United States District Court, E.D. California
F. BRENNAN UNITED STATES MAGISTRATE JUDGE
a state prisoner proceeding without counsel in an action
brought under 42 U.S.C. § 1983, seeks leave to proceed
in forma pauperis, He has also filed a motion for appointment
of counsel, a motion for preliminary injunctive relief, and a
motion to be transferred.
to Proceed In Forma Pauperis
application and finds that it makes the showing required by
28 U.S.C. § 1915(a)(1) and (2). Accordingly, by separate
order, the court directs the agency having custody of
plaintiff to collect and forward the appropriate monthly
payments for the filing fee as set forth in 28 U.S.C. §
1915(b)(1) and (2).
for Appointment of Counsel
District courts lack authority to require counsel to
represent indigent prisoners in section 1983 cases.
Mallard v. United States Dist. Court, 490 U.S. 296,
298 (1989). In exceptional circumstances, the court may
request an attorney to voluntarily to represent such a
plaintiff. See 28 U.S.C. § 1915(e)(1);
Terrell v. Brewer, 935 F.2d 1015, 1017 (9th Cir.
1991); Wood v. Housewright, 900 F.2d 1332, 1335-36
(9th Cir. 1990). When determining whether “exceptional
circumstances” exist, the court must consider the
likelihood of success on the merits as well as the ability of
the plaintiff to articulate his claims pro se in light of the
complexity of the legal issues involved. Palmer v.
Valdez, 560 F.3d 965, 970 (9th Cir. 2009). Having
considered those factors, the court finds there are no
exceptional circumstances in this case. Thus, the court
declines to appoint counsel at this time.
court is required to screen complaints brought by prisoners
seeking relief against a governmental entity or officer or
employee of a governmental entity. 28 U.S.C. § 1915A(a).
The court must dismiss a complaint or portion thereof if the
prisoner has raised claims that are legally “frivolous
or malicious, ” that fail to state a claim upon which
relief may be granted, or that seek monetary relief from a
defendant who is immune from such relief. 28 U.S.C. §
the Prison Litigation Reform Act of 1995 provides that
“[n]o action shall be brought with respect to prison
conditions under section 1983 of this title, or any other
Federal law, by a prisoner confined in any jail, prison, or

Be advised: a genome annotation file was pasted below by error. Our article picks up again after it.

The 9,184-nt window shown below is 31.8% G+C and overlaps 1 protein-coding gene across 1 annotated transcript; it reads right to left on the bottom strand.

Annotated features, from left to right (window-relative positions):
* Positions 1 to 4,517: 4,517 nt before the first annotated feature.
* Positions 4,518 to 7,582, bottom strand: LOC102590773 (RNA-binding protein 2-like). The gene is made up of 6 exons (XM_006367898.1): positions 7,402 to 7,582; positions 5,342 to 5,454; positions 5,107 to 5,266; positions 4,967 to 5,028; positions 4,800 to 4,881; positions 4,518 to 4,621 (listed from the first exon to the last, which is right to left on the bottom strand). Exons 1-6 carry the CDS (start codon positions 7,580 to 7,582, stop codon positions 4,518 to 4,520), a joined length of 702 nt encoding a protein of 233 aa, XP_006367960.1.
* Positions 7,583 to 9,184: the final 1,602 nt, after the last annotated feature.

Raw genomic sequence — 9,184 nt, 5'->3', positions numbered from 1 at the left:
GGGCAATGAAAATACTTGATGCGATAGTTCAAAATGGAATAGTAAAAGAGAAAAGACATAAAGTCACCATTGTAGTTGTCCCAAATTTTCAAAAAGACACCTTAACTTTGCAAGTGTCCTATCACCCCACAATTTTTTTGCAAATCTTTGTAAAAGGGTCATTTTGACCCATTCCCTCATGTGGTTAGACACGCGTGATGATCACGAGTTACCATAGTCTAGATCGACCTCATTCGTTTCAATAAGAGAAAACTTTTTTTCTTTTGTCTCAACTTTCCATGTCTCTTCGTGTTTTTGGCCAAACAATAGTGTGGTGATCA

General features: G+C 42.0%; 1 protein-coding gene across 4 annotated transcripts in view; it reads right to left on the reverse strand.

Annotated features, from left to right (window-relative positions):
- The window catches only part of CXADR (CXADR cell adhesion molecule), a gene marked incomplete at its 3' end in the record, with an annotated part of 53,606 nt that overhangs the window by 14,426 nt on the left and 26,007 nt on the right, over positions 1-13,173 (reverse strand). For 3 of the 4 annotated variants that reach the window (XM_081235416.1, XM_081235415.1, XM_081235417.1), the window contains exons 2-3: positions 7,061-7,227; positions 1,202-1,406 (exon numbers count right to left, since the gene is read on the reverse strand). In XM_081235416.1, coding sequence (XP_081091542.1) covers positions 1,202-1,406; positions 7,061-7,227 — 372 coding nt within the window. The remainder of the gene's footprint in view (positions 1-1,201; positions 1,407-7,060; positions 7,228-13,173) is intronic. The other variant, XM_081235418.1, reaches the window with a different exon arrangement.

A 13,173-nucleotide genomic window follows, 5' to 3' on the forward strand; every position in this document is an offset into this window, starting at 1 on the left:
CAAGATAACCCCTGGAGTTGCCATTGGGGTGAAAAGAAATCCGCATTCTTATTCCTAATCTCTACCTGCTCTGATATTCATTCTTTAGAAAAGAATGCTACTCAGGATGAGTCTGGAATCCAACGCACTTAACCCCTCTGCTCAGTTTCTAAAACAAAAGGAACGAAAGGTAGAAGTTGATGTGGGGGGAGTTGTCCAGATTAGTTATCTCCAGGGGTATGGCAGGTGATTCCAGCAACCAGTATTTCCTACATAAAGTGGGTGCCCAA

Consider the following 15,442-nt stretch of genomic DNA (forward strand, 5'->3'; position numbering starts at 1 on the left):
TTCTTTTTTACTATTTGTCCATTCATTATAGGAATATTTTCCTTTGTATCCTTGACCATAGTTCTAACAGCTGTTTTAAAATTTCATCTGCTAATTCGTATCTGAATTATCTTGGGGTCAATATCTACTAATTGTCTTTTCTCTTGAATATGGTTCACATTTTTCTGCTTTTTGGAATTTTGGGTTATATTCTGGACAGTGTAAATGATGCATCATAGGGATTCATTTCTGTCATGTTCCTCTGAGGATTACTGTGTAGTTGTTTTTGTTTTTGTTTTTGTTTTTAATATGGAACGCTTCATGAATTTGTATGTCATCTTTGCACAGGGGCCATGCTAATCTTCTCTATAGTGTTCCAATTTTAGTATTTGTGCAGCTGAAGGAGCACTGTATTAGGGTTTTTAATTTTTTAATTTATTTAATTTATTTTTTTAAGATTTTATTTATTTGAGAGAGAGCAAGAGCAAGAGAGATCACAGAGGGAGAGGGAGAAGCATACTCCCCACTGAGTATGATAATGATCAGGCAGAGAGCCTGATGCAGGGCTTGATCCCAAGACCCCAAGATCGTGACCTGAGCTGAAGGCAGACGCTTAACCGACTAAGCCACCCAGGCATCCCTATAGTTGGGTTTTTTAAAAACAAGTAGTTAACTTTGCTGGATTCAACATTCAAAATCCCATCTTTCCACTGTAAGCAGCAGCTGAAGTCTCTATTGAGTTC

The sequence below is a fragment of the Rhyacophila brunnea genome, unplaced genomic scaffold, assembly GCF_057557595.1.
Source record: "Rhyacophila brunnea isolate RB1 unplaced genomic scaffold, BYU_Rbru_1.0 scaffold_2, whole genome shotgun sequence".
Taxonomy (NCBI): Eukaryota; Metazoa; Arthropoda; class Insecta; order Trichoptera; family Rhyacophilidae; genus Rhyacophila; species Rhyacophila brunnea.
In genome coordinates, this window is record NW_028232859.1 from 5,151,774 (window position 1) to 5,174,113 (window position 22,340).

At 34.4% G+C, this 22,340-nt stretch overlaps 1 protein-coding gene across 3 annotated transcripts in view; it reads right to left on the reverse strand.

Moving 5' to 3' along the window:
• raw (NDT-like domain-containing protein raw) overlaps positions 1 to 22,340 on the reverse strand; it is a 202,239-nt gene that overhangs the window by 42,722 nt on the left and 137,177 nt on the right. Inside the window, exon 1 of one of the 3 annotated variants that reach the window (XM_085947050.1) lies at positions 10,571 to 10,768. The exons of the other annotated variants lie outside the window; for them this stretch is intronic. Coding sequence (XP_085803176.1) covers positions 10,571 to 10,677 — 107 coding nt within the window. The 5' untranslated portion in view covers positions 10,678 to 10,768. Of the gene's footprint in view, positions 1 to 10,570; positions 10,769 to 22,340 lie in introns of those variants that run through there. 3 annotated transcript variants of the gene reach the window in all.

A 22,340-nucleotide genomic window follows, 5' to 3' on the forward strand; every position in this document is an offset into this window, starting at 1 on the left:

other correctional facility until such administrative
remedies as are available are exhausted.” 42 U.S.C.
§ 1997e(a). This requirement is mandatory and
unequivocal. Booth v. Churner, 532 U.S. 731, 741
(2001); McKinney v. Carey, 311 F.3d 1198, 1200 (9th
Cir. 2002) (“Congress could have written a statute
making exhaustion a precondition to judgment, but it did not.
The actual statute makes exhaustion a precondition to
suit.”). Therefore, a prisoner must exhaust
available administrative remedies before filing any papers in
federal court and is not entitled to a stay of judicial
proceedings in order to exhaust. Vaden v.
Summerhill, 449 F.3d 1047, 1051 (9th Cir. 2006);
McKinney, 311 F.3d 1198.
prisoners may appeal “any policy, decision, action,
condition, or omission” that the inmate can demonstrate
“as having an adverse effect upon his or her
welfare.” Cal. Code Regs. tit. 15, § 3084.1(a).
The grievance process, as defined by California regulations,
has three levels of review to address an inmate's claims,
subject to certain exceptions. See Cal. Code Regs.
tit. 15, § 3084.7. Administrative remedies generally are
exhausted once a plaintiff has received a
“Director's Level Decision, ” or third level
review, with respect to his issues or claims. Id.,
plaintiff alleges that various prison officials at California
State Prison, Sacramento have violated his rights under the
United States Constitution. ECF No. 1. Plaintiff alleges that
there is a grievance procedure available to him and that he
has filed a grievance concerning the facts relating to his
complaint. Id. at 4, ¶ 5. He also states that
he submitted an appeal to the highest level of review
“almost (30) days ago and it hasn't been returned
to [him].” CDCR regulations, however, allow for at
least 60 working days for the completion of responses at this
level of review. Cal. Code Regs. tit. 15, §
3084.8(c)(3). By implication then, plaintiff concedes that he
did not provide CDCR with the opportunity to respond to his
grievance before initiating suit. Thus, it appears from the
face of plaintiff's complaint that he has prematurely
filed suit. See Porter v. Nussle, 534 U.S. 516, 524
(2002) (“All ‘available' remedies must . . .
be exhausted; those remedies need not meet federal standards,
nor must they be ‘plain, speedy, and
plaintiff will be required to show cause why this case should
not be dismissed, without prejudice, for failure to exhaust
administrative remedies prior to filing suit. See Wyatt
v. Terhune, 315 F.3d 1108, 1120 (9th Cir. 2003)
(prisoner's concession to nonexhaustion is valid ground
for dismissal of an action, so long as no exception applies),
overruled on other grounds by Albino v. Baca, 747
F.3d 1162 (9th Cir. 2014) (en banc).
IT IS HEREBY ORDERED
1. Plaintiff's request for leave to proceed in forma
pauperis (ECF ...